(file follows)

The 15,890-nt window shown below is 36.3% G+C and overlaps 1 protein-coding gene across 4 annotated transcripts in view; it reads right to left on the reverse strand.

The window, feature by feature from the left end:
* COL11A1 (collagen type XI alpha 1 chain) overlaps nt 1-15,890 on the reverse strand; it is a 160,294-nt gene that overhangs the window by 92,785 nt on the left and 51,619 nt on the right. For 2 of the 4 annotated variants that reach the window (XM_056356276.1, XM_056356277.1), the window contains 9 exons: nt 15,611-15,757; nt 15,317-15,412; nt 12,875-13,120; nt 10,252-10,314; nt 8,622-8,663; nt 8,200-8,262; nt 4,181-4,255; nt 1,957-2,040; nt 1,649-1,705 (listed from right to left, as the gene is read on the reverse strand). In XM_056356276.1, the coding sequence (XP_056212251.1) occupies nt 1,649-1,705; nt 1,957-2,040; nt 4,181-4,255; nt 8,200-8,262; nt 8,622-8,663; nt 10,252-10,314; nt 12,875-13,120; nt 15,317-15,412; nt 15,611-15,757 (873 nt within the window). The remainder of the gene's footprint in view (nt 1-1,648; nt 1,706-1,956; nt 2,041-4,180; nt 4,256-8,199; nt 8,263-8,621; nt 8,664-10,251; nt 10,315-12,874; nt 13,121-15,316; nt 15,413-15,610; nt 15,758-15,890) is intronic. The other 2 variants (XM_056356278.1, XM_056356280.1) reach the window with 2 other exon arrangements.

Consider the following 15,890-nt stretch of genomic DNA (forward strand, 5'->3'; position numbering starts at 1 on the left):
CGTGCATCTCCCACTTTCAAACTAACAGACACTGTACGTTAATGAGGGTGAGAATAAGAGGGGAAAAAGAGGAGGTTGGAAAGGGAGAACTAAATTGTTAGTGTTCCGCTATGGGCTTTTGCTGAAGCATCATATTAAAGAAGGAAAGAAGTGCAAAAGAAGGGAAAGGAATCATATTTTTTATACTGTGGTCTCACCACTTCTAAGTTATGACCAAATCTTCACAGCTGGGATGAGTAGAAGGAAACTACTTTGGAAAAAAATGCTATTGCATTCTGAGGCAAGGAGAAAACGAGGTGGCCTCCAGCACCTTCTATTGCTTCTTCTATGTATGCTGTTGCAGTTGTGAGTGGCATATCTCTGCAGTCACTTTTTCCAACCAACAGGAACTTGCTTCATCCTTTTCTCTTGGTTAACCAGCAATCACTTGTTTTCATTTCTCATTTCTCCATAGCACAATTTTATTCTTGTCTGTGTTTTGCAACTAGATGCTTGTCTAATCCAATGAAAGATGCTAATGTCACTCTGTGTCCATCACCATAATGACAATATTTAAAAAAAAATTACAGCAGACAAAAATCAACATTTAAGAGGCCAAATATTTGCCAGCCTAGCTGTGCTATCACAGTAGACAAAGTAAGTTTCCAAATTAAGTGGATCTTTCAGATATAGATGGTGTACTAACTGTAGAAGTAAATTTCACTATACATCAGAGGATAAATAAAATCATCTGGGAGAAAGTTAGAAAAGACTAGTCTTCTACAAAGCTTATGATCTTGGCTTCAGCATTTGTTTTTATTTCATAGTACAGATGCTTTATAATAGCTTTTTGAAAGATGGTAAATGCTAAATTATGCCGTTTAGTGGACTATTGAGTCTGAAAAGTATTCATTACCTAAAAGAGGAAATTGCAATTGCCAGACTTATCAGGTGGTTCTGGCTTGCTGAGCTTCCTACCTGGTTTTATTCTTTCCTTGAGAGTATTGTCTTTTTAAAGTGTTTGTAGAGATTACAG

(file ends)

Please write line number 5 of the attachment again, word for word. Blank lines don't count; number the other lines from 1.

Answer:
CGTGCATCTCCCACTTTCAAACTAACAGACACTGTACGTTAATGAGGGTGAGAATAAGAGGGGAAAAAGAGGAGGTTGGAAAGGGAGAACTAAATTGTTAGTGTTCCGCTATGGGCTTTTGCTGAAGCATCATATTAAAGAAGGAAAGAAGTGCAAAAGAAGGGAAAGGAATCATATTTTTTATACTGTGGTCTCACCACTTCTAAGTTATGACCAAATCTTCACAGCTGGGATGAGTAGAAGGAAACTACTTTGGAAAAAAATGCTATTGCATTCTGAGGCAAGGAGAAAACGAGGTGGCCTCCAGCACCTTCTATTGCTTCTTCTATGTATGCTGTTGCAGTTGTGAGTGGCATATCTCTGCAGTCACTTTTTCCAACCAACAGGAACTTGCTTCATCCTTTTCTCTTGGTTAACCAGCAATCACTTGTTTTCATTTCTCATTTCTCCATAGCACAATTTTATTCTTGTCTGTGTTTTGCAACTAGATGCTTGTCTAATCCAATGAAAGATGCTAATGTCACTCTGTGTCCATCACCATAATGACAATATTTAAAAAAAAATTACAGCAGACAAAAATCAACATTTAAGAGGCCAAATATTTGCCAGCCTAGCTGTGCTATCACAGTAGACAAAGTAAGTTTCCAAATTAAGTGGATCTTTCAGATATAGATGGTGTACTAACTGTAGAAGTAAATTTCACTATACATCAGAGGATAAATAAAATCATCTGGGAGAAAGTTAGAAAAGACTAGTCTTCTACAAAGCTTATGATCTTGGCTTCAGCATTTGTTTTTATTTCATAGTACAGATGCTTTATAATAGCTTTTTGAAAGATGGTAAATGCTAAATTATGCCGTTTAGTGGACTATTGAGTCTGAAAAGTATTCATTACCTAAAAGAGGAAATTGCAATTGCCAGACTTATCAGGTGGTTCTGGCTTGCTGAGCTTCCTACCTGGTTTTATTCTTTCCTTGAGAGTATTGTCTTTTTAAAGTGTTTGTAGAGATTACAG